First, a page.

Corporate interests that were largely reluctant to embrace Donald Trump during the presidential campaign last year are finally opening their checkbooks to underwrite the festivities sweeping Washington, D.C., to welcome his incoming administration.

Firms with a great deal riding on the major policy agenda items of the next four years have lined up to sponsor the endless parade of hors d’oeuvres and open bars at parties across the city.

Topping the list are firms with interests in pharmaceuticals, oil, and defense contracting — highly regulated industries that have much at stake with ongoing policy discussions over drug pricing, environmental regulations, and the defense sequester.

Several events list ride-sharing companies Lyft or Uber as special transportation partners. Both firms face regulatory hurdles to accessing municipal markets and in terms of gaining approval for the next generation self-driving car technologies.

Lobbying shops are also sponsoring several balls. The DCI Group, a lobby shop that represents Verizon and Exxon Mobil, is helping sponsor a party for the Iowa delegation that includes Gov. Terry Branstad, Trump’s nominee to server as ambassador to China.

The Inaugural Heartland Ball, a party with at least 35 members of Congress hailing from Illinois, Missouri, Ohio, and Wisconsin on its honorary committee, is sponsored by Abbott Laboratories, a major drug firm, and Motorola Solutions, which provides services for law enforcement, each contributing $25,000. Agricultural firms ADM, Monsanto, and CME Group, a private exchange for crop futures, each paid $15,000.

The Black Tie & Boots Inaugural Ball, a party for Texas lawmakers at the Gaylord National Resort near D.C., is sponsored by a raft of oil firms, including Chevron, Exxon Mobil, Koch Industries, Anadarko, Phillips 66, Valero, BP, Koch Industries, and the American Petroleum Institute, a lobby group for the industry.

The Indiana Society’s ball, co-chaired by Karen Pence, the vice president-elect’s wife, plans to party Thursday night at the Grand Hyatt Washington. The top sponsor is Anthem, one of the nation’s largest health insurance companies, which is closely monitoring the Affordable Care Act repeal effort. Other sponsors include BP America, Coca-Cola, Duke Energy, Ford, Honda, Honeywell, and Peabody Energy, the major coal firm that is preparing to emerge out of bankruptcy. The sponsors of the event are offered a chance to mingle with the gala’s VIPs, expected to include people close to the incoming administration.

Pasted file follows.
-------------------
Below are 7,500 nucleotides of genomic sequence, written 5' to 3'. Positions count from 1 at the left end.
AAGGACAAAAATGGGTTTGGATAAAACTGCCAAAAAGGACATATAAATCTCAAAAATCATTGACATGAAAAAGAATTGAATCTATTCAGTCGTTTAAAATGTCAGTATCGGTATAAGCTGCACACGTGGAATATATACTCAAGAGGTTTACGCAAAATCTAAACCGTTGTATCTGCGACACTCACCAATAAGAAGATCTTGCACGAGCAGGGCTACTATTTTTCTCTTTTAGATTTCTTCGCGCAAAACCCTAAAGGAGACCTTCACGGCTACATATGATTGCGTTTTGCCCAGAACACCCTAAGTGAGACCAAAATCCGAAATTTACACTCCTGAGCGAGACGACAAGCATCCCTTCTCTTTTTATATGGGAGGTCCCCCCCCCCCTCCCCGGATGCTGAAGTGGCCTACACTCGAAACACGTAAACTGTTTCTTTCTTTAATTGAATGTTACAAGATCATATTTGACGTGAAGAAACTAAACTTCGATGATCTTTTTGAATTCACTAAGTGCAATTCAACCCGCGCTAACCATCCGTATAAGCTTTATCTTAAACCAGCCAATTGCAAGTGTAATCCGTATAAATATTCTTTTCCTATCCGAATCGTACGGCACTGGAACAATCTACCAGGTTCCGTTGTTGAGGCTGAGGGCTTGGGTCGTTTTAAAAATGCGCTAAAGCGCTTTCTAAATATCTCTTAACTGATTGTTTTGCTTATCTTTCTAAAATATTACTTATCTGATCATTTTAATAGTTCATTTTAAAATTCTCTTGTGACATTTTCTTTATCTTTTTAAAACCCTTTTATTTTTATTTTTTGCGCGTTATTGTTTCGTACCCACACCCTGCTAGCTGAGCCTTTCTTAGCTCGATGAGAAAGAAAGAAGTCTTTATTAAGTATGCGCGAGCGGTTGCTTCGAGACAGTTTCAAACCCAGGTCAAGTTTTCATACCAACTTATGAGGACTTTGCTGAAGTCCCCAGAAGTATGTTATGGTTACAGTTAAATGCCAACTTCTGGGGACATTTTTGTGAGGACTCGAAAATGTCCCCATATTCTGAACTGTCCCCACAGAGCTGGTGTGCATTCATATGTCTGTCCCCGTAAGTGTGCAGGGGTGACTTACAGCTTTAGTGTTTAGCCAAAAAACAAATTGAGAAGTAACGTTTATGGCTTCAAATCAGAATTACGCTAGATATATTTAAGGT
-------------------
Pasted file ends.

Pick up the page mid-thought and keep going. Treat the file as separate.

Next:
New Jersey Gov. Chris Christie is expected to attend the Garden State Inaugural Gala, which is also taking place Thursday evening. The event advertises itself as a chance to hobnob with lawmakers, state legislators, and other politicians while being entertained by “classic boardwalk amusement games in the ‘Fun Zone.'” The biggest donors for the New Jersey event are drug firms Bristol-Myers Squibb, Novo Nordisk, Mallinckrodt Pharmaceuticals, and Prudential. Mallinckrodt on Wednesday agreed to pay $100 million to settle a federal investigation that one of its subsidiaries violated antitrust laws. Drug companies have watched warily as Trump last week renewed his campaign pledge to crack down on over-priced medicine, while progressive Democrats on Capitol Hill have also seized upon the issue.

Documents obtained by the Center for Public Integrity show that donors to other official inauguration events are granted special opportunities to mix and mingle with the incoming administration. Donors who give $1 million and above receive an invitation to a special “leadership luncheon” with “select cabinet appointees and House and Senate leadership.” They will also receive a special invite to a dinner with Pence and to a luncheon with “the ladies of the first families.”

The donor lists for the official Trump inauguration parties have not yet been disclosed, though the New York Times has reported that Boeing, J.P. Morgan Chase, AT&T, Bank of America, Deloitte, United Parcel Service, and Chevron are among the firms that have pledged large sums to the host committee.

“These contributions cannot be viewed as mere patriotic support for the presidency or charitable, civic donations, but must be recognized within the context of pay-to-play politics that corrupts our political system,” wrote Robert Weissman, president of Public Citizen, in a release listing each company’s interest in high-stakes federal public policy. “It appears as though the pay-to-play culture is going to get much worse before it gets better.”

Special interests underwrote parties for the inauguration festivities for Bill Clinton, George Bush, and Barack Obama. But for the incoming administration of Donald Trump — who ostensibly based much of his campaign on draining the swamp and tackling the political establishment — little seems to have changed.